Archaeometallurgist Examines Rare Samples Using Facilities Provided by Spectrographic, a Leading Supplier of Metallographic Equipment and Consumables for Material Science

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Spectrographic Limited, a leading supplier of metallographic equipment and consumables to the material science industry for material science analysis, is supporting the work of David Starley, an archaeometallurgist involved in the restoration and conservation of a 12th century stained glass window at Canterbury Cathedral. Spectrographic is providing Starley with unlimited access to their preparation centre in Baildon, West Yorkshire, which is enabling the archaeometallurgist to examine some extremely rare and precious ferrous samples taken from the ancient ironwork supporting the window panels.

Archaeometallurgist David Starley studies precious ferrous samples at Spectrographic’s preparation centre in Baildon, West Yorkshire.

Spectrographic's new preparation centre provides excellent laboratory facilities, which are well maintained and ideal for specialist metallography work.

Spectrographic Limited, a leading supplier of metallographic equipment and consumables to the material science industry, is supporting the work of David Starley, an archaeometallurgist who is currently involved in the restoration and conservation of a 12th century stained glass window at Canterbury Cathedral.

Based in Baildon, West Yorkshire, Spectrographic offers a range of metallographic products and equipment for material science analysis and quality inspection procedures. Recently, the company opened a new preparation facility for customer demonstrations and product development.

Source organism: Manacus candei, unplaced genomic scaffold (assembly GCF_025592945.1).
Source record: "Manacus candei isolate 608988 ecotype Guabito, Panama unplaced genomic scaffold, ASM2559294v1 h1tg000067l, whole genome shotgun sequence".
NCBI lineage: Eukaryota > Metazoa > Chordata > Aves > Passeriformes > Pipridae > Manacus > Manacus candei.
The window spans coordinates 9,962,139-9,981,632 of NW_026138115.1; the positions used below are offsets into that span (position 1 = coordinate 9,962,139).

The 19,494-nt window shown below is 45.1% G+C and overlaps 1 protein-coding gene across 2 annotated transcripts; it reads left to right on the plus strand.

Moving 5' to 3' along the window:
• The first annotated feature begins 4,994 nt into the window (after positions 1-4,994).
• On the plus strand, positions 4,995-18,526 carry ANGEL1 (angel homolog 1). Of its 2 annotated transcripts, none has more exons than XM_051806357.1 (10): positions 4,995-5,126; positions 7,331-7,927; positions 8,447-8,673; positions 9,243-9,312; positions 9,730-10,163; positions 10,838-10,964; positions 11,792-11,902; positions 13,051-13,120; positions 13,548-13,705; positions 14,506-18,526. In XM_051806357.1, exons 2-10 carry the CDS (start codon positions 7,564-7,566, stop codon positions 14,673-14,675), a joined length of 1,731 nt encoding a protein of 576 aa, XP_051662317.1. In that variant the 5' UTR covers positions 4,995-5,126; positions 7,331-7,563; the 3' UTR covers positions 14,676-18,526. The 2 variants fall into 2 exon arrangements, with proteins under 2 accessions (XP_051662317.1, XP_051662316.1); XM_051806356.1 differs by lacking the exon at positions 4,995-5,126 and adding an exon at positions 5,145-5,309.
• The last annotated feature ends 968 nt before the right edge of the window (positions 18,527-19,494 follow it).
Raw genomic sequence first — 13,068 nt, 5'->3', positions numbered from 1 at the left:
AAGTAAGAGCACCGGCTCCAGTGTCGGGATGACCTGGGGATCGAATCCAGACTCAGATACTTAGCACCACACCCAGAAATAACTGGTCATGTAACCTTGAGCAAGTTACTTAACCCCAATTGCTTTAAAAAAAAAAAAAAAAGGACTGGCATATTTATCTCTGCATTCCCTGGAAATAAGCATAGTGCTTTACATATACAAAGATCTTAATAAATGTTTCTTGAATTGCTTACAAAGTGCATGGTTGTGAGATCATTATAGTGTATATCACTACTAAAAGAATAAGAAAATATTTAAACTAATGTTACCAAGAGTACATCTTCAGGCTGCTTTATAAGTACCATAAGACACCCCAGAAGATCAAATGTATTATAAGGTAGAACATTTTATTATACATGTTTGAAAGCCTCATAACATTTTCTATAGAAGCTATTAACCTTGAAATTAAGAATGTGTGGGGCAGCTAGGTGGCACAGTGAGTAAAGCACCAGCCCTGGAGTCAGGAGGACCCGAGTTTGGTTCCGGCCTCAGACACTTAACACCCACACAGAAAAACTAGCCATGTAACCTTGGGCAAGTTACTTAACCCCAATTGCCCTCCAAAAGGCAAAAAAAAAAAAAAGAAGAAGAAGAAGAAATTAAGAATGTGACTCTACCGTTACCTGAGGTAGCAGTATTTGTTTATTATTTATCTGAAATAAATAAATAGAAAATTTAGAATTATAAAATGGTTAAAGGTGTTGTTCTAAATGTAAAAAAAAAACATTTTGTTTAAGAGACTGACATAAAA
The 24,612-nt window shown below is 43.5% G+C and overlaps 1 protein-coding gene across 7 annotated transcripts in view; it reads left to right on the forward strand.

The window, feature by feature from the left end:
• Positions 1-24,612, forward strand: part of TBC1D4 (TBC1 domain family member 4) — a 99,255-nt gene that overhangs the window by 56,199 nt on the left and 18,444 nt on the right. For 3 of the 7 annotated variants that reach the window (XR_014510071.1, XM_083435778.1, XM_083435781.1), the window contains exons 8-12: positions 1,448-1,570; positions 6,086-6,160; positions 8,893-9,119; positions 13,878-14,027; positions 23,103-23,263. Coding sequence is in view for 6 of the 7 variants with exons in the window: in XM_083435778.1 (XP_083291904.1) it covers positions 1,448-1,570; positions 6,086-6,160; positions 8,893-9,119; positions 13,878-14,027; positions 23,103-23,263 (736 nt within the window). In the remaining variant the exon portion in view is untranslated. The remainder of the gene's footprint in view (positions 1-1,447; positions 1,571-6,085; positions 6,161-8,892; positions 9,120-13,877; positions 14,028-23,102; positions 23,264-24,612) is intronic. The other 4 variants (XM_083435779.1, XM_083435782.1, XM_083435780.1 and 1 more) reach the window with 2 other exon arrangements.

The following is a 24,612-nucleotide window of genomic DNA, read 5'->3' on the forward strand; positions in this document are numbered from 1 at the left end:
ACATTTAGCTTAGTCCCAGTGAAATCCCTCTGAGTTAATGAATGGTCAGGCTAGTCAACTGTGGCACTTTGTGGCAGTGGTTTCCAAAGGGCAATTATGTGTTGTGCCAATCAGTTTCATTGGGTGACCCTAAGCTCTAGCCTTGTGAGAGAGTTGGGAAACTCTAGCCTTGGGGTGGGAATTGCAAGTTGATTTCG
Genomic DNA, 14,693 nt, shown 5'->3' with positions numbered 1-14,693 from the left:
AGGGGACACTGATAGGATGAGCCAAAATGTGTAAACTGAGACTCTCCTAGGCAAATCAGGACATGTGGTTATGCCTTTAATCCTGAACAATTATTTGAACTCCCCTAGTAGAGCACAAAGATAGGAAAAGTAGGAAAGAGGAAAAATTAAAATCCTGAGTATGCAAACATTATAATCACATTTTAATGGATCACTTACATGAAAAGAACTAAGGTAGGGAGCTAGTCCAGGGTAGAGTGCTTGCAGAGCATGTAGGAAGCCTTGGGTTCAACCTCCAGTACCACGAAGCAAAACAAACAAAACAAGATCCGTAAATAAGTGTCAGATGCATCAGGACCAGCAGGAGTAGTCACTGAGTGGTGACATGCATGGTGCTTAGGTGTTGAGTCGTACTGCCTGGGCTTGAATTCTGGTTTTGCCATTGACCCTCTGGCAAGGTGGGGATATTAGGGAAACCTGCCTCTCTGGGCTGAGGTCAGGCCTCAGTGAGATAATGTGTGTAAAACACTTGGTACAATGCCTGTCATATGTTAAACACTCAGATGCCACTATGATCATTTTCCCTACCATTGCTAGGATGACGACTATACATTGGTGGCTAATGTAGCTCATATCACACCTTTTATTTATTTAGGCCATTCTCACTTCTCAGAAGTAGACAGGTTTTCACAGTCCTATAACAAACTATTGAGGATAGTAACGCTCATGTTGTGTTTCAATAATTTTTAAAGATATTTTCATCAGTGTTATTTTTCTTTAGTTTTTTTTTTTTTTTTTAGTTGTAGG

Starley, whose background includes working as a metallurgist for the former English Heritage Ancient Monuments Laboratory and The Royal Armouries, is a specialist in archaeometallurgy. Spectrographic is supporting Starley’s work at Canterbury Cathedral by providing him with unlimited access to their preparation centre. Starley is using the facilities to examine the rare and precious ferrous samples taken from the ferrimenta – the ancient ironwork supporting the stained glass window panels.

Paul Chippendale, Managing Director of Spectrographic commented:

“Using metallography to study historic buildings is quite a rarity. And, due to the nature of the material he was working with Starley wanted to avoid simply handing the precious samples over to a person familiar only with current day alloys and metals. He needed to be in a position where he could examine the samples himself, and Spectrographic’s new demonstration centre provided the perfect solution.”

Spectrograhic's preparation centre offers access to a full range of preparation equipment for metallurgical work, and provides high specification resources including cut mount polish tools, high performance microscope cameras, and research grade metallurgical microscopes for analysis of microstructures.

Chippendale continues: “Though only a minority of Starley’s work requires metallography, it is this aspect that he finds the most difficult to facilitate. Access to good laboratory facilities - that are well maintained – is unusual. Spectrographic was therefore delighted to be able to support David’s work, which we recognise as being of historical importance and valuable for preserving the heritage of this country.”

Spectrographic supports clients nationwide and internationally with a variety of metallurgical requirements, and regularly works with expert metallurgists in the automotive, oil and gas and aerospace industries, and for higher and further education establishments. The company offers a comprehensive range of metallographic products and equipment for material science analysis and quality inspection procedures, as well as specialist advice in material sample preparation, computer based image analysis and microscopic inspection.

For more information about Spectrographic, visit http://www.metallography.co.uk or contact a member of the team on telephone 0-127-496-6173 or email info(at)metallography(dot)co(dot)uk.

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